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  • Master a perfect inline wire splice everytime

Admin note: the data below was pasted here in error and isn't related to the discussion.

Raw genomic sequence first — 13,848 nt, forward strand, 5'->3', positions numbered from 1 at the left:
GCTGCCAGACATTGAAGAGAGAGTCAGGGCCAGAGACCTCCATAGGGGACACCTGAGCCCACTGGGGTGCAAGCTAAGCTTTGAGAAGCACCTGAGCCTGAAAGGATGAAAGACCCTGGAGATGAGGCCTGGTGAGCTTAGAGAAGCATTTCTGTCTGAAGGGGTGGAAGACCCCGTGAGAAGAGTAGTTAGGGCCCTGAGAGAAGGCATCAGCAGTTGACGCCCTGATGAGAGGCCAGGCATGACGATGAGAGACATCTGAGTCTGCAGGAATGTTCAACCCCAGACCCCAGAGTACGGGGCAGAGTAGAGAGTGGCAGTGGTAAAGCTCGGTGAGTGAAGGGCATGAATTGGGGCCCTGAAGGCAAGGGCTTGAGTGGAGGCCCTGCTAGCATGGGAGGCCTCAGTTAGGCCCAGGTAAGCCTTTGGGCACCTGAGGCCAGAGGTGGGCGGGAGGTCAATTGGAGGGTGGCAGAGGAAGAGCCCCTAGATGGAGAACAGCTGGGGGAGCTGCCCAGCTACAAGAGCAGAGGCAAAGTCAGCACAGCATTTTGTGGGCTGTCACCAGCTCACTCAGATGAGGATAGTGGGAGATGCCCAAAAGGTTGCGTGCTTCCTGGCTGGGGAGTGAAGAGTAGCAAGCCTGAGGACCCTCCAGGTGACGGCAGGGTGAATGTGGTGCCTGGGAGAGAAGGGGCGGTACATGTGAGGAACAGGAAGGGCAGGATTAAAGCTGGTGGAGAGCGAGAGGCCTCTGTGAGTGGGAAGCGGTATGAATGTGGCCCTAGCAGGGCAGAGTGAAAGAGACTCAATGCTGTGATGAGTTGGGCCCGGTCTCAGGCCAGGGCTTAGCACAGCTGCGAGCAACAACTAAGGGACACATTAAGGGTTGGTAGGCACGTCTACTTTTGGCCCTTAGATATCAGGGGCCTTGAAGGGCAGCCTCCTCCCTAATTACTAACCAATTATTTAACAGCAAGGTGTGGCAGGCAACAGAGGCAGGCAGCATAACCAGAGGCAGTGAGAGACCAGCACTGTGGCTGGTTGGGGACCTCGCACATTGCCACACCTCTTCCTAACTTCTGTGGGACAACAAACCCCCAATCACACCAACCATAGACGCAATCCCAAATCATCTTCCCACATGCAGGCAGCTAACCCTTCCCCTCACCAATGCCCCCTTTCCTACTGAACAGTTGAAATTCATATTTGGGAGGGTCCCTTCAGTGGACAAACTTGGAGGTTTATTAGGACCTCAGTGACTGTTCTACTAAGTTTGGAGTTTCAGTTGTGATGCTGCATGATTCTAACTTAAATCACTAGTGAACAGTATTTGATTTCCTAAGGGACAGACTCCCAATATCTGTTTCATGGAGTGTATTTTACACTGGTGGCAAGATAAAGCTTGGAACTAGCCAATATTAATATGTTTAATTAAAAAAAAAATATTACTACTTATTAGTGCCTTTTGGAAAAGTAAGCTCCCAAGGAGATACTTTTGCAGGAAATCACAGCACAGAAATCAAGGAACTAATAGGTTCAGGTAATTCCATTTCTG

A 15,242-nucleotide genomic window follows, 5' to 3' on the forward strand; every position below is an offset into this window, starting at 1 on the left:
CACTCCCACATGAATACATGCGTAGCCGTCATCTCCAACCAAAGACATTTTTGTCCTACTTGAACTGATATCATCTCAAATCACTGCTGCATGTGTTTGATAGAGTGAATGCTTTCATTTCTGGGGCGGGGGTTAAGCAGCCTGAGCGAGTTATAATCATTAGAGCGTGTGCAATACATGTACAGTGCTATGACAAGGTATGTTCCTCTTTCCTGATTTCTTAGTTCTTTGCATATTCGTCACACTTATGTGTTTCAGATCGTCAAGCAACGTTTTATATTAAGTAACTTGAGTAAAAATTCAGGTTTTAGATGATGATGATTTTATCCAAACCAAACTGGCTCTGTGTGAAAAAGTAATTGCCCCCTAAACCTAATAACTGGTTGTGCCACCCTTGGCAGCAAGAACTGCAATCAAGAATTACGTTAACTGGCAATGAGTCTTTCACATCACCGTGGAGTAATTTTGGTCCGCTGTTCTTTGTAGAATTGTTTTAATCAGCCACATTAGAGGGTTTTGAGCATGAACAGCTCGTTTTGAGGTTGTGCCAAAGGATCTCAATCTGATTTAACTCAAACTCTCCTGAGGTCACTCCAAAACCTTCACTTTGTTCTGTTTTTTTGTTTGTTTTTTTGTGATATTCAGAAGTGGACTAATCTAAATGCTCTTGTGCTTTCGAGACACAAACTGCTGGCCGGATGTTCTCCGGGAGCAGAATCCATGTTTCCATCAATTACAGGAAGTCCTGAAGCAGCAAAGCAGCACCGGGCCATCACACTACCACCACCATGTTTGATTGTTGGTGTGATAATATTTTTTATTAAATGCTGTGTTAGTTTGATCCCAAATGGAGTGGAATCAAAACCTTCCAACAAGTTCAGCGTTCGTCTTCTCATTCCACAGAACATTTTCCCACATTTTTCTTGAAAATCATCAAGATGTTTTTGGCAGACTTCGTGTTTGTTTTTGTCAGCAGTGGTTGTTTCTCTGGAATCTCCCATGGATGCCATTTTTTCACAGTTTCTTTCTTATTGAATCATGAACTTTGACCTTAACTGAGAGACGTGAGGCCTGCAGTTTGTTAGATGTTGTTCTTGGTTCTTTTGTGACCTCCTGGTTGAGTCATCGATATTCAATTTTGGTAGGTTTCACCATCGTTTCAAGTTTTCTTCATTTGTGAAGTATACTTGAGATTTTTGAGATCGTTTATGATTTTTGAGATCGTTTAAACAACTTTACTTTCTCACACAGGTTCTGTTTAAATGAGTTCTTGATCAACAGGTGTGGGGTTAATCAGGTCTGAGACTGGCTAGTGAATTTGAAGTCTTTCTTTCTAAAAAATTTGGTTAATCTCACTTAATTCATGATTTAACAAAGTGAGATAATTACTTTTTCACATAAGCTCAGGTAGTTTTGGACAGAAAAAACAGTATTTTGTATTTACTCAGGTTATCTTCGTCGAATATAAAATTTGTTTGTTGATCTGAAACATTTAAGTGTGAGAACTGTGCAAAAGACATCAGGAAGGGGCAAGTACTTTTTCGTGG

Electrical connections are just that: they allow electricity to go through. Subjecting a cable splice to tensions or vibrations is a recipe for disaster. Regardless of whether a splice uses twisted wires, soldered wires, crimped terminals, etc., a mechanical device should always protect the splice from vibrations and tensions. Soldered splices have less losses, but they become brittle. The same happens with soldered terminals. Crimped terminals are the gold standard in most applications, even at high currents. I remember using crimping devices powered by hydraulic pumps or even shotgun shells to drive the piston into the terminal or splicing tube. Even then, there was always some kind of clamp or bracing device to transfer all mechanical loads away from the terminal or splice. Nowadays,...see more »Electrical connections are just that: they allow electricity to go through. Subjecting a cable splice to tensions or vibrations is a recipe for disaster. Regardless of whether a splice uses twisted wires, soldered wires, crimped terminals, etc., a mechanical device should always protect the splice from vibrations and tensions. Soldered splices have less losses, but they become brittle. The same happens with soldered terminals. Crimped terminals are the gold standard in most applications, even at high currents. I remember using crimping devices powered by hydraulic pumps or even shotgun shells to drive the piston into the terminal or splicing tube. Even then, there was always some kind of clamp or bracing device to transfer all mechanical loads away from the terminal or splice. Nowadays, we have plenty of splicing accessories that allow us to make efficient and safe splices.

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